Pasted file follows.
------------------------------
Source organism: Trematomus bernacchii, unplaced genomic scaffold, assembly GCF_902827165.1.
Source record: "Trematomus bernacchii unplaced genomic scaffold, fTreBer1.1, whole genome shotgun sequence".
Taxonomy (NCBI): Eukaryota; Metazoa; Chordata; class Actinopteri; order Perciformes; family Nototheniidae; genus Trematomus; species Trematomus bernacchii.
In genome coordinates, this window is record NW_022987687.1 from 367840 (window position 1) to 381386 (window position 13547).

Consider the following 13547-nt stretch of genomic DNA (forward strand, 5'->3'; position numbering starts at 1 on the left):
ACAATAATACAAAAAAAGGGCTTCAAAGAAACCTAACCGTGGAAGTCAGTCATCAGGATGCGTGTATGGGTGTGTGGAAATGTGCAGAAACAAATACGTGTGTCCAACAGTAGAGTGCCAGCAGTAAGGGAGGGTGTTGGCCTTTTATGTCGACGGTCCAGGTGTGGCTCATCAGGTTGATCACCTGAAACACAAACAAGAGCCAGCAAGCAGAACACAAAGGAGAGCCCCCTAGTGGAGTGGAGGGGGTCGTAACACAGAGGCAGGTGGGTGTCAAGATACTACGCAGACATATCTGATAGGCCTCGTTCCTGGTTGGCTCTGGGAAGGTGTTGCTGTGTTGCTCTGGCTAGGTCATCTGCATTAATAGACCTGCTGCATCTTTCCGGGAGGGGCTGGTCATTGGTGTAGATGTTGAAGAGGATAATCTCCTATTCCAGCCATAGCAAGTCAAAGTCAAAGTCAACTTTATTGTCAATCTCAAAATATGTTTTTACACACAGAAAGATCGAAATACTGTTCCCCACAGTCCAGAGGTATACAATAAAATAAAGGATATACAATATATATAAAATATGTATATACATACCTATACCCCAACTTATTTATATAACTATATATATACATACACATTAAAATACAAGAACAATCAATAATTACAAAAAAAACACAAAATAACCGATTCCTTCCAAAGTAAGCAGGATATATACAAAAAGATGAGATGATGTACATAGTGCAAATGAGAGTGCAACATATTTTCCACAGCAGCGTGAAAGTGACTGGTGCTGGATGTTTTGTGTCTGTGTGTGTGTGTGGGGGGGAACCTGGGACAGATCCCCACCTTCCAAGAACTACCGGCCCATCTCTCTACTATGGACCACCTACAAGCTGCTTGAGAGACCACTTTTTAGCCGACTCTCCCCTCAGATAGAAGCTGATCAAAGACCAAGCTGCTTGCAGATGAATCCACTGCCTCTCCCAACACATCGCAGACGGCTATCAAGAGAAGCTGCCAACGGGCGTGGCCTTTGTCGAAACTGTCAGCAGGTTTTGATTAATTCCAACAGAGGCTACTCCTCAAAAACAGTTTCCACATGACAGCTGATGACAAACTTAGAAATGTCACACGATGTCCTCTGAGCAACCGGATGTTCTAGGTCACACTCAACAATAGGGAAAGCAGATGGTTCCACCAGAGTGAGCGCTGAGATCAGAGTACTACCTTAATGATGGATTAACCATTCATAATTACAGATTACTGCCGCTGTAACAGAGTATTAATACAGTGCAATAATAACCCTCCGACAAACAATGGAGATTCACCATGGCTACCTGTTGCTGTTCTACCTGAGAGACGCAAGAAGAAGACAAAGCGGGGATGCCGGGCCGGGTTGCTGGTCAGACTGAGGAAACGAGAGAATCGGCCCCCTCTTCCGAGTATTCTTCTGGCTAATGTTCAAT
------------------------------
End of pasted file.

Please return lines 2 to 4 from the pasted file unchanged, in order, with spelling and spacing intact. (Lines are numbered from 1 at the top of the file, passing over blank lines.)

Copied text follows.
Source record: "Trematomus bernacchii unplaced genomic scaffold, fTreBer1.1, whole genome shotgun sequence".
Taxonomy (NCBI): Eukaryota; Metazoa; Chordata; class Actinopteri; order Perciformes; family Nototheniidae; genus Trematomus; species Trematomus bernacchii.
In genome coordinates, this window is record NW_022987687.1 from 367840 (window position 1) to 381386 (window position 13547).